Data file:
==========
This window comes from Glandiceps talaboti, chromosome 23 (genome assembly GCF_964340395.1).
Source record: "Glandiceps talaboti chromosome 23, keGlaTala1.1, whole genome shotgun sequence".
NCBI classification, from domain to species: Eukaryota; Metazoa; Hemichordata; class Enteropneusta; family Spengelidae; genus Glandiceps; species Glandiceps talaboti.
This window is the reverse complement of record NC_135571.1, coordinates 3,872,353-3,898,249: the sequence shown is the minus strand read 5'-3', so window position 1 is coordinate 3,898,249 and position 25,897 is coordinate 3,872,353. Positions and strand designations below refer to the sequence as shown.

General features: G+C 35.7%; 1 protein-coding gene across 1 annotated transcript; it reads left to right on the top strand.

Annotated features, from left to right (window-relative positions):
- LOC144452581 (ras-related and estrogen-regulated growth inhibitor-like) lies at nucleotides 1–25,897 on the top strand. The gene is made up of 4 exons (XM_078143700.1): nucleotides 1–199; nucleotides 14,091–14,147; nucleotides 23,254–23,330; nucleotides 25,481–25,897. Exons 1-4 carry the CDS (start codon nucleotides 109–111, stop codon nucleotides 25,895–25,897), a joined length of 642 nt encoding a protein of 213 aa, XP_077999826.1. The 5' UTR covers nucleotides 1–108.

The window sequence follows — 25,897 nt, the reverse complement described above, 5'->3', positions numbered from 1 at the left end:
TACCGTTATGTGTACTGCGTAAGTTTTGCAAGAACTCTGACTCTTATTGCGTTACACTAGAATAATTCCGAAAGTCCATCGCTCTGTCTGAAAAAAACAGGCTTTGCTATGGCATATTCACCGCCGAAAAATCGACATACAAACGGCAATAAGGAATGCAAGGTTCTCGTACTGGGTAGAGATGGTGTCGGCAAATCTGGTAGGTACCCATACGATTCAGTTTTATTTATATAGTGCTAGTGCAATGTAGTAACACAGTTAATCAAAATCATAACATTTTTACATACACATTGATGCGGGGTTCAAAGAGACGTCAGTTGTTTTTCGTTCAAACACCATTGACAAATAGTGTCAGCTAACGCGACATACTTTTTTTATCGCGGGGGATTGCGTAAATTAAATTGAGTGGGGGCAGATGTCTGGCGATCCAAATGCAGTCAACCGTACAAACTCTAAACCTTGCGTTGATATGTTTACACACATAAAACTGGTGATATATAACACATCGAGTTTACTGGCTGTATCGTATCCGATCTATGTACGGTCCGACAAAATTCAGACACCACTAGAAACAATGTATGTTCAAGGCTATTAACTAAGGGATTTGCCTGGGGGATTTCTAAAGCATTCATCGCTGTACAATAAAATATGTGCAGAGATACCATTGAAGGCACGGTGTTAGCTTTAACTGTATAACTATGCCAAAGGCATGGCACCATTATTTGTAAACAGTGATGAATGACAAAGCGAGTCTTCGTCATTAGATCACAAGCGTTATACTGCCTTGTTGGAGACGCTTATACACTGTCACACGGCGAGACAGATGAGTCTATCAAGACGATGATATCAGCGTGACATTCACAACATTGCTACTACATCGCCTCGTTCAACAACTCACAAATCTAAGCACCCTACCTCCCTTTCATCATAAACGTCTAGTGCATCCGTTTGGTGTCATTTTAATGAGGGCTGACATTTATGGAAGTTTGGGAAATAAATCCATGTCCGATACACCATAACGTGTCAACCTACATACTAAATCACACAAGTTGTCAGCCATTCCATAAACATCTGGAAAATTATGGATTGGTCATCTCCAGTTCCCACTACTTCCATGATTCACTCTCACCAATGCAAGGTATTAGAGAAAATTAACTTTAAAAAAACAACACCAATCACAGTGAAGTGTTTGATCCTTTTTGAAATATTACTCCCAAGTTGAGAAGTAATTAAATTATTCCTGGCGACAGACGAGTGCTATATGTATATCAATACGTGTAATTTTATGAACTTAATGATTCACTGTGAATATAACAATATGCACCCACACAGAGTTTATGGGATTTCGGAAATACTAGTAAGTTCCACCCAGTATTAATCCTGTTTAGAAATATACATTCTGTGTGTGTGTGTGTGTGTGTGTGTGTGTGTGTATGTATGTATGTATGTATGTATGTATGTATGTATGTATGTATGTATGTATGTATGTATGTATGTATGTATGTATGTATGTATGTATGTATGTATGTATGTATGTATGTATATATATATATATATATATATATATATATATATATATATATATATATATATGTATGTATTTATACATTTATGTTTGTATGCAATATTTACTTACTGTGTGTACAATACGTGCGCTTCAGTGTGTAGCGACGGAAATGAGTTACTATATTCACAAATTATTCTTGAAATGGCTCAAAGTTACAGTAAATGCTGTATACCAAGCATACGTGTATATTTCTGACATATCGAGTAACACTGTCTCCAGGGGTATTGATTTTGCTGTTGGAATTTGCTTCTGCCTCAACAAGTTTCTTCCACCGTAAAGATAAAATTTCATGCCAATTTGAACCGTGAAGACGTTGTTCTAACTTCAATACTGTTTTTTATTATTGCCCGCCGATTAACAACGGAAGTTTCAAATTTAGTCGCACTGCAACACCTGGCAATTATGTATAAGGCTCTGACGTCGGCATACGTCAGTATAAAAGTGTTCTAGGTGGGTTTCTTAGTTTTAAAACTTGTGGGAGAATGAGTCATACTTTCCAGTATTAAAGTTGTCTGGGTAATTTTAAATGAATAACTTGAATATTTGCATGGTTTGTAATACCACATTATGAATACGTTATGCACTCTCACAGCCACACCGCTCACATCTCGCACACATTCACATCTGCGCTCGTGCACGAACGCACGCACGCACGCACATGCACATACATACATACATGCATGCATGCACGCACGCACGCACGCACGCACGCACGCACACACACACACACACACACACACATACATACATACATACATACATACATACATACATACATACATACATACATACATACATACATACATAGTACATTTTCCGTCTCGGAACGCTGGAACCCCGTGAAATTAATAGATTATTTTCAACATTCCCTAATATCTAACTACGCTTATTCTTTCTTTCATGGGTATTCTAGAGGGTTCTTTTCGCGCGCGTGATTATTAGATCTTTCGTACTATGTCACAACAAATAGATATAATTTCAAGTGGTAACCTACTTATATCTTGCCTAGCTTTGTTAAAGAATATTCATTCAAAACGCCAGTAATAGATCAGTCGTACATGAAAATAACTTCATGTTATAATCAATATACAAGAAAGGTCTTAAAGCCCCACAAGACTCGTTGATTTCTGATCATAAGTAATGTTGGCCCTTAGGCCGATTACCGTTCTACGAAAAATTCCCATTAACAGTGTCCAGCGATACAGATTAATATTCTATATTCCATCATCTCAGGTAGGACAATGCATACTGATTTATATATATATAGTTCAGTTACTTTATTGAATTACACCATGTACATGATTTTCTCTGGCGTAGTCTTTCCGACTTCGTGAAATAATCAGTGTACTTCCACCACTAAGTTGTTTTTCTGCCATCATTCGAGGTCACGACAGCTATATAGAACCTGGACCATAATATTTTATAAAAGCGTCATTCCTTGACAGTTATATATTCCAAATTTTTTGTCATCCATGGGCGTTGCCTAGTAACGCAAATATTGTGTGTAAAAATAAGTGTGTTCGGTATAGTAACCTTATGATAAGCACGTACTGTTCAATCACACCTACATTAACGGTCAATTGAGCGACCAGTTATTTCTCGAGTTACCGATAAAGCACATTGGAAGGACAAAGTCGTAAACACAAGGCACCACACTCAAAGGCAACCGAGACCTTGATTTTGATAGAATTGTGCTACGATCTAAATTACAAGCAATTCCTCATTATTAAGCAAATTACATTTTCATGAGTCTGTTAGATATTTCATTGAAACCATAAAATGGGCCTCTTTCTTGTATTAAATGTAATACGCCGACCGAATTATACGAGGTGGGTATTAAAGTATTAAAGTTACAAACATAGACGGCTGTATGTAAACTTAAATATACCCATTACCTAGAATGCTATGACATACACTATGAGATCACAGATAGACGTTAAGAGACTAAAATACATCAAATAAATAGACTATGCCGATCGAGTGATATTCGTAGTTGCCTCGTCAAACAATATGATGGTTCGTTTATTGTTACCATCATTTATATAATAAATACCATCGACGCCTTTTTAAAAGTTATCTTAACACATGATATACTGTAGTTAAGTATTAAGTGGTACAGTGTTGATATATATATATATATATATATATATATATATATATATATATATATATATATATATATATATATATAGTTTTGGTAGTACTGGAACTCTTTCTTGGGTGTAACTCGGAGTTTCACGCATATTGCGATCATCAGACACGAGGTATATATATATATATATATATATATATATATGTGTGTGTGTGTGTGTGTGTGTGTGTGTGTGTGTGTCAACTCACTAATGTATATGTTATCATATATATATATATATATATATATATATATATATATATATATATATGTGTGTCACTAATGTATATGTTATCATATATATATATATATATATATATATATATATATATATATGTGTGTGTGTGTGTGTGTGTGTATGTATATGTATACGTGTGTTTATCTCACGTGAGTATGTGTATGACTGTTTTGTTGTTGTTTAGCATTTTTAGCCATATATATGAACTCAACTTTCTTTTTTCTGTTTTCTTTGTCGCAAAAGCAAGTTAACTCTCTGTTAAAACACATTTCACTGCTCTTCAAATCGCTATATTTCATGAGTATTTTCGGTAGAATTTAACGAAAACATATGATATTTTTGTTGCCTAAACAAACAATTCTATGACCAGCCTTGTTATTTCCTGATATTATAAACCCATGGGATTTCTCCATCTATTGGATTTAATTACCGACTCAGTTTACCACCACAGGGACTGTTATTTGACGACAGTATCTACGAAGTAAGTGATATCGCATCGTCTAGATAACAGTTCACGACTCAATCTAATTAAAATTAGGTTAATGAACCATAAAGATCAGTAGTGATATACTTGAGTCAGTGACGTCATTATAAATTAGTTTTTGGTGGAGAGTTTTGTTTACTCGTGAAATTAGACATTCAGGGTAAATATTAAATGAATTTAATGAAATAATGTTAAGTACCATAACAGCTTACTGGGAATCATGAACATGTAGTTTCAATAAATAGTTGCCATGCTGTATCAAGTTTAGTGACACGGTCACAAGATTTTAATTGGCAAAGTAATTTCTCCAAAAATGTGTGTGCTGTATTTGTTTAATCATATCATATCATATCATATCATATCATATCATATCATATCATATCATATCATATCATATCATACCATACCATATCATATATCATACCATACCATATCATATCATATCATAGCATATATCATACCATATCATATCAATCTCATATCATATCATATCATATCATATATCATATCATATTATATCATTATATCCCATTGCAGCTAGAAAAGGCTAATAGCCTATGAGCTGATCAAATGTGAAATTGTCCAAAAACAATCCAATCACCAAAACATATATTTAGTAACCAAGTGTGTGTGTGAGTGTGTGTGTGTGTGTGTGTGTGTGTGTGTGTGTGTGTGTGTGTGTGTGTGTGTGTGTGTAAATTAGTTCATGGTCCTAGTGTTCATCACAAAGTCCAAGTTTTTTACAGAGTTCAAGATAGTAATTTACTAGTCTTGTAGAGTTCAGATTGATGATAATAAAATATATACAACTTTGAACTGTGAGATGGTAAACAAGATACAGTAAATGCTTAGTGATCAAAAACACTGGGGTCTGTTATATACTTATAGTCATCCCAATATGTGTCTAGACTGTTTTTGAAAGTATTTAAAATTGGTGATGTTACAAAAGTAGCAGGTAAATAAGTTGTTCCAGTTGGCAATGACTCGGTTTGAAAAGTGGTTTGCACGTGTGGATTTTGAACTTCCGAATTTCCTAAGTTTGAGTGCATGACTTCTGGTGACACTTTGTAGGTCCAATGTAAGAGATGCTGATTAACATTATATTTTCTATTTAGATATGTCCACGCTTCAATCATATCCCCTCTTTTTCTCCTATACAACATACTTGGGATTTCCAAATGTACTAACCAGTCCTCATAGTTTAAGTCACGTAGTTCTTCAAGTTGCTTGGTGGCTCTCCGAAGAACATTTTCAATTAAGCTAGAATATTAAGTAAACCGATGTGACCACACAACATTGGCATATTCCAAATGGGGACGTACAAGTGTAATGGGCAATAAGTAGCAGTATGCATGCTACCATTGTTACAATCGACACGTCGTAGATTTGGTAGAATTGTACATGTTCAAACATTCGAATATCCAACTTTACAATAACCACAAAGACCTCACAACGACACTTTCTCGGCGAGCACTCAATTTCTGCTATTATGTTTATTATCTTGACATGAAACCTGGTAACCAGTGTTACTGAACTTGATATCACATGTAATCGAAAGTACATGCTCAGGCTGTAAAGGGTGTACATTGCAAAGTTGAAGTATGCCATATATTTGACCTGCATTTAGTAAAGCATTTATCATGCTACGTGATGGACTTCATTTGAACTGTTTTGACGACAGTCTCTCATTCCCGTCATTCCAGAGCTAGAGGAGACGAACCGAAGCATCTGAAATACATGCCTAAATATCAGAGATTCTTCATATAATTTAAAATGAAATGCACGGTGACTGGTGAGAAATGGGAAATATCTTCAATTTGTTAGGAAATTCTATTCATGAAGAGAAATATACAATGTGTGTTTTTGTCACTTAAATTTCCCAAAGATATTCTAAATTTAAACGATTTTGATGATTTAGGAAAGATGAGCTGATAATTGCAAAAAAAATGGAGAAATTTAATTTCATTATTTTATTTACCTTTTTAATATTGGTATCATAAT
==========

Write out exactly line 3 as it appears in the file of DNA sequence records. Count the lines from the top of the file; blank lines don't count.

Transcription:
NCBI classification, from domain to species: Eukaryota; Metazoa; Hemichordata; class Enteropneusta; family Spengelidae; genus Glandiceps; species Glandiceps talaboti.